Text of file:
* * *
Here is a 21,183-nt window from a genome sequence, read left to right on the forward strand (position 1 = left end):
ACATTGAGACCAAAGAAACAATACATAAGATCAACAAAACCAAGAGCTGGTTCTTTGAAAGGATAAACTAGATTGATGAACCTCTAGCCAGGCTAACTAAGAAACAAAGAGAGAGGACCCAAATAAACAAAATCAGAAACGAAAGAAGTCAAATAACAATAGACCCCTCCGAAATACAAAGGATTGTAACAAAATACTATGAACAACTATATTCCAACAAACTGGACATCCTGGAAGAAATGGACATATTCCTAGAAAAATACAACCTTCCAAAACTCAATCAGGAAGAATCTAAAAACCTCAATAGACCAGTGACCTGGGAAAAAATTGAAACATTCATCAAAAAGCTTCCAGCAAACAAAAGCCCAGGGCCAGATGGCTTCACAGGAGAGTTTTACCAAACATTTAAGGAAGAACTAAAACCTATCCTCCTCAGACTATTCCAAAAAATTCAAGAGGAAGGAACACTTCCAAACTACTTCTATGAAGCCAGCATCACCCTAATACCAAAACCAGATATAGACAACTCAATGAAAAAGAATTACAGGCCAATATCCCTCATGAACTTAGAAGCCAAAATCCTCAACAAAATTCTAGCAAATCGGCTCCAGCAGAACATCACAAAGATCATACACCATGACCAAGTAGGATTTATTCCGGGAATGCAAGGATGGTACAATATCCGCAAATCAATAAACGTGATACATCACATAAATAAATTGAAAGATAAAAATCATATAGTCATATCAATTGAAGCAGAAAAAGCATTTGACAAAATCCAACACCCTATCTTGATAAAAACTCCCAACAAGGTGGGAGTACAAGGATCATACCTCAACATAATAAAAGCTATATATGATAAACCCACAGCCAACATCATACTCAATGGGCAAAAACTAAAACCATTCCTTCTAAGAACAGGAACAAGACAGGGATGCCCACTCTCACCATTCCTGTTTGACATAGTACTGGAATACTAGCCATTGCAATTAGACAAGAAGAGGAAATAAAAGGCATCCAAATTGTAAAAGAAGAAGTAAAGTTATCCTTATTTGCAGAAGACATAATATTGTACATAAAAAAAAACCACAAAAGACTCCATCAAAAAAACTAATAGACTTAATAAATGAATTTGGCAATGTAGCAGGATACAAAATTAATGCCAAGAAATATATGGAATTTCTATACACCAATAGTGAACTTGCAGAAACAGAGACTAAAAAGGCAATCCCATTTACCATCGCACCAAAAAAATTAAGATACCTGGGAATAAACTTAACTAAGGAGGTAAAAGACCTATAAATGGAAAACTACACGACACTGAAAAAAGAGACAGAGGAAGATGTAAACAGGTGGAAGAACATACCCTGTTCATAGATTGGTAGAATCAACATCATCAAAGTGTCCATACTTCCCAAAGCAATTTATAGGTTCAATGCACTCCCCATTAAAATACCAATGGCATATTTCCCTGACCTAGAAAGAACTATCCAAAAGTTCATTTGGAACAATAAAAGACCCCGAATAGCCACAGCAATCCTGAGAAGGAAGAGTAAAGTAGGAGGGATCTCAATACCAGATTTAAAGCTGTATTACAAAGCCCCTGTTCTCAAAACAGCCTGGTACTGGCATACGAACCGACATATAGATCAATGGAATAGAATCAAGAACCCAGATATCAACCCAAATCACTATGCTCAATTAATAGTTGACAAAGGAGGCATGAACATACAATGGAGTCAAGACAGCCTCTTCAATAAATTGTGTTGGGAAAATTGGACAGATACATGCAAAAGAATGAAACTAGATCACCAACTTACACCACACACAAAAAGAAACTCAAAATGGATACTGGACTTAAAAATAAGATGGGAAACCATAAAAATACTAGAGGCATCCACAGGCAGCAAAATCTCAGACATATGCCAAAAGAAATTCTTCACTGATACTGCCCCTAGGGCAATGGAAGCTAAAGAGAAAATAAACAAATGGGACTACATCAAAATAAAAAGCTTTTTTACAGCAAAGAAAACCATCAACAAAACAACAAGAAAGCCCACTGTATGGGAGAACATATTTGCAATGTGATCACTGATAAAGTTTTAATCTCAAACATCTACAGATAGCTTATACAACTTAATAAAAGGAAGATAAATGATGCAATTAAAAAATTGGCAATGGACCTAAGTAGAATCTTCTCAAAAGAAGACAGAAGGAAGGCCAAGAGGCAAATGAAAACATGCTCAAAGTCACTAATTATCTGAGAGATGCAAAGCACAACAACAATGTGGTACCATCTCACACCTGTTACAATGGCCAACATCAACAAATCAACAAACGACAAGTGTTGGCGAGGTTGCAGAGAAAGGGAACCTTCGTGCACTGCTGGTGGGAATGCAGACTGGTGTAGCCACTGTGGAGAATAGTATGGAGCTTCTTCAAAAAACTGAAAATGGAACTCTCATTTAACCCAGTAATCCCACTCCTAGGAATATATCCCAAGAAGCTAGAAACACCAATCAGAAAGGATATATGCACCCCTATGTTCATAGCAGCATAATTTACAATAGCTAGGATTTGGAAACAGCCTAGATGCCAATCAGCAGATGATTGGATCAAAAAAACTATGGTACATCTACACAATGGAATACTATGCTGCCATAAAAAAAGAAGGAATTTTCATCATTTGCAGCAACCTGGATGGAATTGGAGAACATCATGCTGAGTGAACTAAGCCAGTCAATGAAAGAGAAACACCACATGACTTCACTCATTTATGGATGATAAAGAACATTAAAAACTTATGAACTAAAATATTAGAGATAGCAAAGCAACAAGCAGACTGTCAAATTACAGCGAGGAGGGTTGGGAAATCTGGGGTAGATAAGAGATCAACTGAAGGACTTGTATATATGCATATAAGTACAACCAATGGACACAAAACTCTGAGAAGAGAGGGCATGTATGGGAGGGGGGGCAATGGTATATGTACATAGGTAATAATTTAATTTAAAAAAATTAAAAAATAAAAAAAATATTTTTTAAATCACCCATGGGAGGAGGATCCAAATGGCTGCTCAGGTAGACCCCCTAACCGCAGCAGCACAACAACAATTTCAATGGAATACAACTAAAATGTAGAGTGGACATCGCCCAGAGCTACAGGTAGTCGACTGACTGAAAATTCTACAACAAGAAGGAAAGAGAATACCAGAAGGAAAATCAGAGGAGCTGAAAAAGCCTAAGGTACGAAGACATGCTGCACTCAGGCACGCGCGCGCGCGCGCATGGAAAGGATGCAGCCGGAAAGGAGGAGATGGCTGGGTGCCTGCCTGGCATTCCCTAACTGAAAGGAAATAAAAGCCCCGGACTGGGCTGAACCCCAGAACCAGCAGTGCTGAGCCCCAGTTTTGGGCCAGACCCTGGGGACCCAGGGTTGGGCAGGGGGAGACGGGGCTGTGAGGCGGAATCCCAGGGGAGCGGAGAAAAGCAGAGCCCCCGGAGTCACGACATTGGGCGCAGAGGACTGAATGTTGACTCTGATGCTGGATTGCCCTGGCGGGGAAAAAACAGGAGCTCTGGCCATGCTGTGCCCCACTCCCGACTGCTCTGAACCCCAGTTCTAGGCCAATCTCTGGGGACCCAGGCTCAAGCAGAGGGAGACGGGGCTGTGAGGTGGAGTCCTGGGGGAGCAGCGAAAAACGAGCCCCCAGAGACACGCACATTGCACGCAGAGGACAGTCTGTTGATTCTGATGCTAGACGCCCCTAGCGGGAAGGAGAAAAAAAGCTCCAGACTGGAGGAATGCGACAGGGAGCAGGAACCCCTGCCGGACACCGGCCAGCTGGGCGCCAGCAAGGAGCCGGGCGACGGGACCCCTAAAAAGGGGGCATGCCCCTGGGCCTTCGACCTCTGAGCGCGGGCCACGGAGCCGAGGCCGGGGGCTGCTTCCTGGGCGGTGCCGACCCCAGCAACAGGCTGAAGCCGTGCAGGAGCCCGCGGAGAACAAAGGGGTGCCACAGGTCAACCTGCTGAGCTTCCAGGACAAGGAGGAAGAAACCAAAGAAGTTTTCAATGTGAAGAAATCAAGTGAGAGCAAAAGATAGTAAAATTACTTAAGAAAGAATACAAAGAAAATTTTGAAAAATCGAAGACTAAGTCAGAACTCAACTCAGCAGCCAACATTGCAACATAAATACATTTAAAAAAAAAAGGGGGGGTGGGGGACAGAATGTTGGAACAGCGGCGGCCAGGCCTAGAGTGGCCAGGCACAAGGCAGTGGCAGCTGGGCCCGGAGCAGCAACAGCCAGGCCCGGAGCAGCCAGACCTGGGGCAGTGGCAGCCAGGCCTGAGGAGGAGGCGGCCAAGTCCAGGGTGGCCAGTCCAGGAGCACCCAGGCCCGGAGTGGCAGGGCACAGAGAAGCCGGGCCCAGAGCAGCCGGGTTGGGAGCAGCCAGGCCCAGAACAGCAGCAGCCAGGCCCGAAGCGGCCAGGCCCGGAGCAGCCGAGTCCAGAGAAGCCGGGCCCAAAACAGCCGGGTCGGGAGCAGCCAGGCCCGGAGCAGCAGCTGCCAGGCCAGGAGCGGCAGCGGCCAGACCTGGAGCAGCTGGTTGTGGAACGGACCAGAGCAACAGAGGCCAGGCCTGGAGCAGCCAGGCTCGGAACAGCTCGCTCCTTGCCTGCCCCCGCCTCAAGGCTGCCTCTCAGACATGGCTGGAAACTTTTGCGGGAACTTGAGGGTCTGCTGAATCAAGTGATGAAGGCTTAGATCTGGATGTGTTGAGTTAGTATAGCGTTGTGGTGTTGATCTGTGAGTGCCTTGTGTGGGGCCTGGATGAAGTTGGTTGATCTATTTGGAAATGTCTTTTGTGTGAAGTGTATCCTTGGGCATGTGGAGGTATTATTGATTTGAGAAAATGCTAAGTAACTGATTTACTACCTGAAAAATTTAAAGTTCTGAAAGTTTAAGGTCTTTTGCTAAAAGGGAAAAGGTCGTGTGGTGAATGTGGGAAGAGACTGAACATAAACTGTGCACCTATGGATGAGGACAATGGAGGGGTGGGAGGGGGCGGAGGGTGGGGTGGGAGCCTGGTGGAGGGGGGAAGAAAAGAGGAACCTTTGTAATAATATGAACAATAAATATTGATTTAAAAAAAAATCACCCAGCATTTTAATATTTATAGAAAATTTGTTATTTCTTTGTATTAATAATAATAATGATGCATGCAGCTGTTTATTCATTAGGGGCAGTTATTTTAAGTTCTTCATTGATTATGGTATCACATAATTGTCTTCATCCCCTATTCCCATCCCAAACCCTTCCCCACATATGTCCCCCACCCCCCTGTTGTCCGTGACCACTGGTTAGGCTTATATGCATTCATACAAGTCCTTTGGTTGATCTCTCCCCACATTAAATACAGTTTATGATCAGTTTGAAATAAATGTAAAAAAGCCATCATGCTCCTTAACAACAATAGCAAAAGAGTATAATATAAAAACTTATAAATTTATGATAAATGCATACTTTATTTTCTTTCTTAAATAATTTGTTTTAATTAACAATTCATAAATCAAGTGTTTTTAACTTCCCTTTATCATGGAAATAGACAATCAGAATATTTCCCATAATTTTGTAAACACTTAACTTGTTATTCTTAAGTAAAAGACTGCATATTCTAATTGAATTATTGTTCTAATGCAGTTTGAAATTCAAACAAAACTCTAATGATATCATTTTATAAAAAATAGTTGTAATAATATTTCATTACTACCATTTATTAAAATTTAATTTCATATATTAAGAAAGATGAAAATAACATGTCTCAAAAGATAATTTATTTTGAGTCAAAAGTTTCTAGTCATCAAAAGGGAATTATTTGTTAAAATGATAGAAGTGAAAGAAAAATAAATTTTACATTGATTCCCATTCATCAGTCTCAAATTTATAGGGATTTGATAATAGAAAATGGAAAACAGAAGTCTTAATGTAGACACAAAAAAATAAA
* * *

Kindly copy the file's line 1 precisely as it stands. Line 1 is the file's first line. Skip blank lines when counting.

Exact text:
Here is a 21,183-nt window from a genome sequence, read left to right on the forward strand (position 1 = left end):